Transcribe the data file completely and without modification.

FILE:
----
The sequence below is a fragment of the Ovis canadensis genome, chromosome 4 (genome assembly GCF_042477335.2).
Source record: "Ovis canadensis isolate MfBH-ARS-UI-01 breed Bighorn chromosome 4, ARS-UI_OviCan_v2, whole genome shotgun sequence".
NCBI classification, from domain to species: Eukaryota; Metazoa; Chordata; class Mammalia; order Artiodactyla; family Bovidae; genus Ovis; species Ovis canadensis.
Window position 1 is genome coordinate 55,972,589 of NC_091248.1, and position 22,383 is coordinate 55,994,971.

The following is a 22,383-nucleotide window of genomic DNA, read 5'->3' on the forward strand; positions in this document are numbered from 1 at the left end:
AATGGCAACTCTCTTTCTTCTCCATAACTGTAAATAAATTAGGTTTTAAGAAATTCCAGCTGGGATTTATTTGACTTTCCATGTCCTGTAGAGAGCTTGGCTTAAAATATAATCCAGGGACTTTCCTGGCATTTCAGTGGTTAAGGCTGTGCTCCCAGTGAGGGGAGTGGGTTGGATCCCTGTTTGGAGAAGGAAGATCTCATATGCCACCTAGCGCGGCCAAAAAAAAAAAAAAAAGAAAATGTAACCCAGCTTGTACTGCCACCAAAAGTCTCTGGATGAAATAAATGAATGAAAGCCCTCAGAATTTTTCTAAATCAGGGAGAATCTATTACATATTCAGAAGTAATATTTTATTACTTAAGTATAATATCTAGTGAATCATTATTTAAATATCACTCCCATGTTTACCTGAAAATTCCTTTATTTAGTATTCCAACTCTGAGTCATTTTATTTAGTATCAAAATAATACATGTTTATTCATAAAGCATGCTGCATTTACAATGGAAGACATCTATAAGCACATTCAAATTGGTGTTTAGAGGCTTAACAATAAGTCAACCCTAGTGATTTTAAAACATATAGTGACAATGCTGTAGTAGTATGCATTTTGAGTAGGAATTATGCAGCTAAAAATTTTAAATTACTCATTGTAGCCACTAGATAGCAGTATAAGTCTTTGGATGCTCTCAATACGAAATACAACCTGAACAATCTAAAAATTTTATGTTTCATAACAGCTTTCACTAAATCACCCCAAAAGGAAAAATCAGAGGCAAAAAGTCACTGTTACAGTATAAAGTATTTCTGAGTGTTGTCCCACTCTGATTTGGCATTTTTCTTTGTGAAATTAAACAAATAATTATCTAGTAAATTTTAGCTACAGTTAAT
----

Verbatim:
The sequence below is a fragment of the Ovis canadensis genome, chromosome 4 (genome assembly GCF_042477335.2).
Source record: "Ovis canadensis isolate MfBH-ARS-UI-01 breed Bighorn chromosome 4, ARS-UI_OviCan_v2, whole genome shotgun sequence".
NCBI classification, from domain to species: Eukaryota; Metazoa; Chordata; class Mammalia; order Artiodactyla; family Bovidae; genus Ovis; species Ovis canadensis.
Window position 1 is genome coordinate 55,972,589 of NC_091248.1, and position 22,383 is coordinate 55,994,971.

The following is a 22,383-nucleotide window of genomic DNA, read 5'->3' on the forward strand; positions in this document are numbered from 1 at the left end:
AATGGCAACTCTCTTTCTTCTCCATAACTGTAAATAAATTAGGTTTTAAGAAATTCCAGCTGGGATTTATTTGACTTTCCATGTCCTGTAGAGAGCTTGGCTTAAAATATAATCCAGGGACTTTCCTGGCATTTCAGTGGTTAAGGCTGTGCTCCCAGTGAGGGGAGTGGGTTGGATCCCTGTTTGGAGAAGGAAGATCTCATATGCCACCTAGCGCGGCCAAAAAAAAAAAAAAAAGAAAATGTAACCCAGCTTGTACTGCCACCAAAAGTCTCTGGATGAAATAAATGAATGAAAGCCCTCAGAATTTTTCTAAATCAGGGAGAATCTATTACATATTCAGAAGTAATATTTTATTACTTAAGTATAATATCTAGTGAATCATTATTTAAATATCACTCCCATGTTTACCTGAAAATTCCTTTATTTAGTATTCCAACTCTGAGTCATTTTATTTAGTATCAAAATAATACATGTTTATTCATAAAGCATGCTGCATTTACAATGGAAGACATCTATAAGCACATTCAAATTGGTGTTTAGAGGCTTAACAATAAGTCAACCCTAGTGATTTTAAAACATATAGTGACAATGCTGTAGTAGTATGCATTTTGAGTAGGAATTATGCAGCTAAAAATTTTAAATTACTCATTGTAGCCACTAGATAGCAGTATAAGTCTTTGGATGCTCTCAATACGAAATACAACCTGAACAATCTAAAAATTTTATGTTTCATAACAGCTTTCACTAAATCACCCCAAAAGGAAAAATCAGAGGCAAAAAGTCACTGTTACAGTATAAAGTATTTCTGAGTGTTGTCCCACTCTGATTTGGCATTTTTCTTTGTGAAATTAAACAAATAATTATCTAGTAAATTTTAGCTACAGTTAAT